Italian Church lends a hand to Indonesia’s population hit by quake, tsunami

By Robin Gomes

Italy’s Catholic charities are joining its counterpart in Indonesia to bring help to those hit by a 7.4 magnitude earthquake and a devastating tsunami that struck the Central Sulawesi province on September 28.

Caritas Italy, the social arm of the Catholic Church of Italy, has destined 100,000 Euros for the urgent needs of those hit by the disaster that has killed more than 1,200 people as of Tuesday.

More bodies are likely to be found as rescuers began reaching coastal areas that were cut off by blocked roads and breakdown of communications lines.

Rescuers have focused much of their attention so far on the coastal city of Palu, which has 380,000 people and is easier to reach than other hard-hit areas.

The death toll for all affected areas reached 1,234, national disaster agency spokesman Sutopo Purwo Nugroho said in Jakarta, the capital. He said the toll is likely to rise.  Nearly 62,000people have been displaced from their homes, Nugroho said.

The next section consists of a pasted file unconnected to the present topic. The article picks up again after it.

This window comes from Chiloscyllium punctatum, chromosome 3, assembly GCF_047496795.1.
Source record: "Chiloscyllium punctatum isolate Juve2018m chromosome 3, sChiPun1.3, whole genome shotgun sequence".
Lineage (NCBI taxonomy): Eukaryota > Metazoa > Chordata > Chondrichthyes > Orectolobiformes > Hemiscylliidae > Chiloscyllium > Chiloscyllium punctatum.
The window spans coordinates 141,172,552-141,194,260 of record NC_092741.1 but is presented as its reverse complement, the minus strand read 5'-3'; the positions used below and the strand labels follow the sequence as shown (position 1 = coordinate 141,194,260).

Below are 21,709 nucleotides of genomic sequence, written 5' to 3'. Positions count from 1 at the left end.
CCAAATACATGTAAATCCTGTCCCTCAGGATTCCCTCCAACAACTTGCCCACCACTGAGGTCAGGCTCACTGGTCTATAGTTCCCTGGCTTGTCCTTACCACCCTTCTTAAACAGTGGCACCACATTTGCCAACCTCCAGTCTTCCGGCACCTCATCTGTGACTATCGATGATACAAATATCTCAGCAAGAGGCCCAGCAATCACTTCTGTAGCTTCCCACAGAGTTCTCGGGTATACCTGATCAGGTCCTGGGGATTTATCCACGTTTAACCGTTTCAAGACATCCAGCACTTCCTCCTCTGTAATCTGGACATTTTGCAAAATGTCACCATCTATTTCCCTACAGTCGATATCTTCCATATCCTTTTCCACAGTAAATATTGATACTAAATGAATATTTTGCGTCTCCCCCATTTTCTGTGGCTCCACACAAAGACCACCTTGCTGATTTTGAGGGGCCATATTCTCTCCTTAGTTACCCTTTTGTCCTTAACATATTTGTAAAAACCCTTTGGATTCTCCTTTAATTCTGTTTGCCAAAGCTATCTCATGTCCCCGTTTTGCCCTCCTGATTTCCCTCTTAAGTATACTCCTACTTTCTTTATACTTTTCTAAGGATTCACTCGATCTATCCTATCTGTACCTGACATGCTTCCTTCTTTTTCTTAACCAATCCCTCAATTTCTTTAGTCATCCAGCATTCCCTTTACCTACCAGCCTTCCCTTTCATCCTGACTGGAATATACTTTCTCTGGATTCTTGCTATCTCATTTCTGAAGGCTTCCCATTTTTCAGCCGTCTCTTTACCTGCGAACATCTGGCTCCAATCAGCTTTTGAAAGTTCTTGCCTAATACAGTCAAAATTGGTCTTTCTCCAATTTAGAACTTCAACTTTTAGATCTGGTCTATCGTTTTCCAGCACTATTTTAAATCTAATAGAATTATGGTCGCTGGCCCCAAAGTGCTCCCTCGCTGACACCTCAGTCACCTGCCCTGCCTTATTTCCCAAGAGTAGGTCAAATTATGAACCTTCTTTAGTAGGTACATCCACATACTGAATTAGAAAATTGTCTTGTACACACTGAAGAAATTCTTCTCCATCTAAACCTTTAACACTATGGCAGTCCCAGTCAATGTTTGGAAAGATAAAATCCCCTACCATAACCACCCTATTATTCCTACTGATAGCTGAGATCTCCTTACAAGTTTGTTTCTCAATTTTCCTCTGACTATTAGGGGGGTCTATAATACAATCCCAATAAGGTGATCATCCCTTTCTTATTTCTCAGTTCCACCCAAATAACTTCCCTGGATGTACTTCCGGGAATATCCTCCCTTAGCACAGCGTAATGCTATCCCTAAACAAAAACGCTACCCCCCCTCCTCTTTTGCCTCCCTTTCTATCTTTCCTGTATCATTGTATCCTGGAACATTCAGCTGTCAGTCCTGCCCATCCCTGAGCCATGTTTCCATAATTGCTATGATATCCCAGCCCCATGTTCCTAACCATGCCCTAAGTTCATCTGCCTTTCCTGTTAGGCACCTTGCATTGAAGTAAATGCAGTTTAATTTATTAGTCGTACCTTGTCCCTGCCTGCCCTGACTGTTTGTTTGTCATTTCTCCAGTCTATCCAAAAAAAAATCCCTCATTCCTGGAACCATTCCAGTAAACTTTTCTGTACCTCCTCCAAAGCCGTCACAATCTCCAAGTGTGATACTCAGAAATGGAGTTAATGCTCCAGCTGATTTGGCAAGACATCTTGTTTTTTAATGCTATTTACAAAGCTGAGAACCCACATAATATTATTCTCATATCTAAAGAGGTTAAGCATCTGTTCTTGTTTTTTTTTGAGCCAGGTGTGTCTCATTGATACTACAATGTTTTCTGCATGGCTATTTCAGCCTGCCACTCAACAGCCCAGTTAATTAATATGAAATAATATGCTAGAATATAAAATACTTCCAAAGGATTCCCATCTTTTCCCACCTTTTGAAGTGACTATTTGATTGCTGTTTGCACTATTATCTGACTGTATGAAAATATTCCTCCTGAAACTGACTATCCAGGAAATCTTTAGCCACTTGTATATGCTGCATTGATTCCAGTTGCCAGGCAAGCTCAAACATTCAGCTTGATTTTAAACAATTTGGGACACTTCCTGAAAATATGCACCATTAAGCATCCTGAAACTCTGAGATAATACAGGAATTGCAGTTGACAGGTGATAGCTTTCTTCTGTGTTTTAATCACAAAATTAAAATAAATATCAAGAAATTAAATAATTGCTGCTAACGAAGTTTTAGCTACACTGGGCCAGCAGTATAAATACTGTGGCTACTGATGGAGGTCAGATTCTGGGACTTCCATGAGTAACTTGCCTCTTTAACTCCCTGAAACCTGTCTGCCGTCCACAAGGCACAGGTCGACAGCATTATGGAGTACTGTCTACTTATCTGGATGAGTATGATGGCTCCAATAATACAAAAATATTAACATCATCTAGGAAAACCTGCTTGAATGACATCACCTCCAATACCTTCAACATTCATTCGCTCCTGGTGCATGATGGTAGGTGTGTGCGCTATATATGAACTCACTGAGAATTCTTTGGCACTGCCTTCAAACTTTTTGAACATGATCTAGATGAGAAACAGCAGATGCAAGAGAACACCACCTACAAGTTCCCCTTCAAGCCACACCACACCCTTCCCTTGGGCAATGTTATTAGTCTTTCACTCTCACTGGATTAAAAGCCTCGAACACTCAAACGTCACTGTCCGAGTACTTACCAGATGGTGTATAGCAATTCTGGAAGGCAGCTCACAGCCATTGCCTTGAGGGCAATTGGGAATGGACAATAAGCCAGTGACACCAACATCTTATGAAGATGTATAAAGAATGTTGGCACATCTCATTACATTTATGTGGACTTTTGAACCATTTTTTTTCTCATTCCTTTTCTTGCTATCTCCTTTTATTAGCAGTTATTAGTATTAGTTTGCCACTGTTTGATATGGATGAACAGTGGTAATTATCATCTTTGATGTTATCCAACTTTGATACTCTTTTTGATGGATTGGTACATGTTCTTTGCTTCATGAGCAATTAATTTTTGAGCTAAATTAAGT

More than 25 countries have offered assistance after Indonesian President Joko “Jokowi” Widodo appealed for international help.  Little of that, however, has arrived in the quake zone, and increasingly desperate residents grabbed food and fuel from damaged stores and begged for help.

Meanwhile, Caritas Ambrosiana, the charity arm of the northern Italian Archdiocese of Milan, has allocated an initial amount of 30,000 Euros for the affected people of Central Sulawesi.

The initiative by the Italian Church is in response to the appeal for solidarity made on Sunday by Pope Francis.

The funds will be utilized through Caritas Indonesia-Karina, to the local Caritas of the dioceses of Manado and Makassar that are the closest to the disaster region.

Tuesday afternoon, a Caritas team from the Archdiocese of Makassar arrived in Palu to coordinate relief efforts from the Immaculate Heart of Mary Parish, according to a post on Facebook by Caritas Indonesia-Karina.

The team will conduct field studies while awaiting logistic assistance from Mamuju.  The survivors are in desperate need of clean drinking water, food, rice, fish, bedding and tarpaulin